Musicians, music journalists, record producers, audio mastering engineers, clubs: gather 'round your computers, there's a new professional music social network just for you.
Oh, and it's not the new MySpace.
Labbler recently launched with the aim to connect “artists, labels, booking agencies, venues, media and fans, as well as providing tools for all business needs of these groups.” Essentially, the site appears to want to act as something of a niche of LinkedIn for the music industry.
When you list yourself as one of the following six categories:
Like all social networks, once you sign up you'll create a profile page that displays all of your information as well as links to your other social networks and work.
There are a few important features included in Labbler, and two concern pages for artists. First, the service allows you to import tracks and charts from SoundCloud and Beatport, allowing your music to be easily streamed on the Labbler page. The second is that the service provides advanced analytics (detailed analysis of page views, music plays and play dynamics) to allow artists to not only better understand their audience, but also as documents to share with potential business partners on the service.
However, the success of Labbler will in part depend on whether artists actually use this analytics information. Soundcloud has similar features, but Labbler's advantage would be that artists have everything in one place that is easily shared to potential partners.
Of course, the biggest question of success for the new start-up music social network is whether it can attract enough users to make those analytics useful in the first place. Even now, the site says the features it plans to roll out in the future depend largely on feedback from current users and those that sign up in the near future.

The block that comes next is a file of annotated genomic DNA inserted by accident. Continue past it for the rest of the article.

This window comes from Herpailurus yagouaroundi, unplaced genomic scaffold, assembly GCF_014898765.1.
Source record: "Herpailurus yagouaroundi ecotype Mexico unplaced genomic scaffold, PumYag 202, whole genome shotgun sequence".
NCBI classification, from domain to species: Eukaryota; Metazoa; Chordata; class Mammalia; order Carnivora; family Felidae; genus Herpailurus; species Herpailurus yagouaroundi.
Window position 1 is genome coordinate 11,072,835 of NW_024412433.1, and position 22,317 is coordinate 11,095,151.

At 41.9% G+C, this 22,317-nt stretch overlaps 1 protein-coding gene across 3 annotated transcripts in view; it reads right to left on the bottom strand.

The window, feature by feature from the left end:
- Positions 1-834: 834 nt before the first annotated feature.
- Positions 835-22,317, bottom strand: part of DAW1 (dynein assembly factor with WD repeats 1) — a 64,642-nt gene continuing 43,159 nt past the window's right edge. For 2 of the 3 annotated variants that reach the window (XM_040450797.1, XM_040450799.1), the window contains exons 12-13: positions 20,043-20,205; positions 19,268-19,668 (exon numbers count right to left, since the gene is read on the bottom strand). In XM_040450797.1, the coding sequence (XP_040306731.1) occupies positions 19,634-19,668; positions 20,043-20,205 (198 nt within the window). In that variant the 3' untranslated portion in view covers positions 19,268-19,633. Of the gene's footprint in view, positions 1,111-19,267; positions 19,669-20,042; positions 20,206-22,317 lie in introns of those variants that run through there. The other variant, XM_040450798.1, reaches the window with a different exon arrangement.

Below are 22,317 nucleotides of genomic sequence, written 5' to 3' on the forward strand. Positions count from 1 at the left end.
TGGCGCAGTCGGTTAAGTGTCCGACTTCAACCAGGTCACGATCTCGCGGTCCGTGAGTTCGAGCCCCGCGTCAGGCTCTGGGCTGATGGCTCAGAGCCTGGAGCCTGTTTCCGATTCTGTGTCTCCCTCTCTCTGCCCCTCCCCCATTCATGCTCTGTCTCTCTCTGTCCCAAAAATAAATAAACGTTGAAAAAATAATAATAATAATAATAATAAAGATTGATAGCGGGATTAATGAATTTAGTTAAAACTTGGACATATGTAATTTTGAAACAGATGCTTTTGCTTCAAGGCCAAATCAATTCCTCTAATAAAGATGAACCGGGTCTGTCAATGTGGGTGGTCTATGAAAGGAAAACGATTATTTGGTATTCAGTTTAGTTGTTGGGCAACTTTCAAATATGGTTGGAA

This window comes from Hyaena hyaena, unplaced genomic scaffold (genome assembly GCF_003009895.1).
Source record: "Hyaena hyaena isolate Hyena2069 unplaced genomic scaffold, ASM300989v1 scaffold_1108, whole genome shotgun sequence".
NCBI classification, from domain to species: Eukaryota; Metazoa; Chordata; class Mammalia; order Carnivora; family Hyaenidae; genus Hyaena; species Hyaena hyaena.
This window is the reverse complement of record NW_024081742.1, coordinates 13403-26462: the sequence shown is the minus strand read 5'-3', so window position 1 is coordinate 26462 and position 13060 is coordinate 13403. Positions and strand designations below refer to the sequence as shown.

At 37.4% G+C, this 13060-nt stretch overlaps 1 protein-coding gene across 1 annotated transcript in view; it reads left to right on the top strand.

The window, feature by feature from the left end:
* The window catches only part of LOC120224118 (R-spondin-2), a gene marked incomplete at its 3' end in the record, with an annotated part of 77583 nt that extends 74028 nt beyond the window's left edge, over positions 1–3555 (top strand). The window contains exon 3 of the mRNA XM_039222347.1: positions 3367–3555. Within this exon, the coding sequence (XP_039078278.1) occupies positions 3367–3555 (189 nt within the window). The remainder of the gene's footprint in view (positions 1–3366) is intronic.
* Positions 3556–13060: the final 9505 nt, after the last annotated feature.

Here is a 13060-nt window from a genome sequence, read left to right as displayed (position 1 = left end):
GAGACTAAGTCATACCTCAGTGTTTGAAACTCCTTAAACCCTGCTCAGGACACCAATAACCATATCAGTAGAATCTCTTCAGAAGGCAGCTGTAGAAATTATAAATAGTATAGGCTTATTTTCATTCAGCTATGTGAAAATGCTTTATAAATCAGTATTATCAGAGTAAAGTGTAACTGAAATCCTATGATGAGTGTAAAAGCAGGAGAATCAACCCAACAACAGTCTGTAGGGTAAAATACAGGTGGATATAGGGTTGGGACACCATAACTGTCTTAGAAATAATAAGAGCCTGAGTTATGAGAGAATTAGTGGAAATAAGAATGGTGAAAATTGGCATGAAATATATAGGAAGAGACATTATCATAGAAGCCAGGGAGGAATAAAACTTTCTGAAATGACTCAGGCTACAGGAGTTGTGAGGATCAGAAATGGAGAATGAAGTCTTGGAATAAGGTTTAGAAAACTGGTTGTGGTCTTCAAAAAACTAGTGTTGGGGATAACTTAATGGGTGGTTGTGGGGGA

However, many of the current features seem promising, and the company says it will soon introduce invoicing, deal tracking and member business rankings. Here's another important feature already introduced that will be important in making the service an advantageous network for those in the music industry to join.
“Every professional page on Labbler goes through an approval process to ensure they are who they claim to be,” says the release.
Obviously it's no small feat for a new social network to gain enough users to become a major player, but if Labbler does build a large core user-base, it will be interesting to see if and how the service actually affects the music business.
The site also notes that it eventually hopes to add a Suppliers category that sells digital and physical music, making the site useful for music fans as well as music professionals. Certainly monetization is eventually a requirement for nearly any site like this, but the question would then arise if that would take the central goal of the site away from its original intent.
Lots of variables here, of course – but we’ll be keeping an eye on what Labbler is up to in the coming months.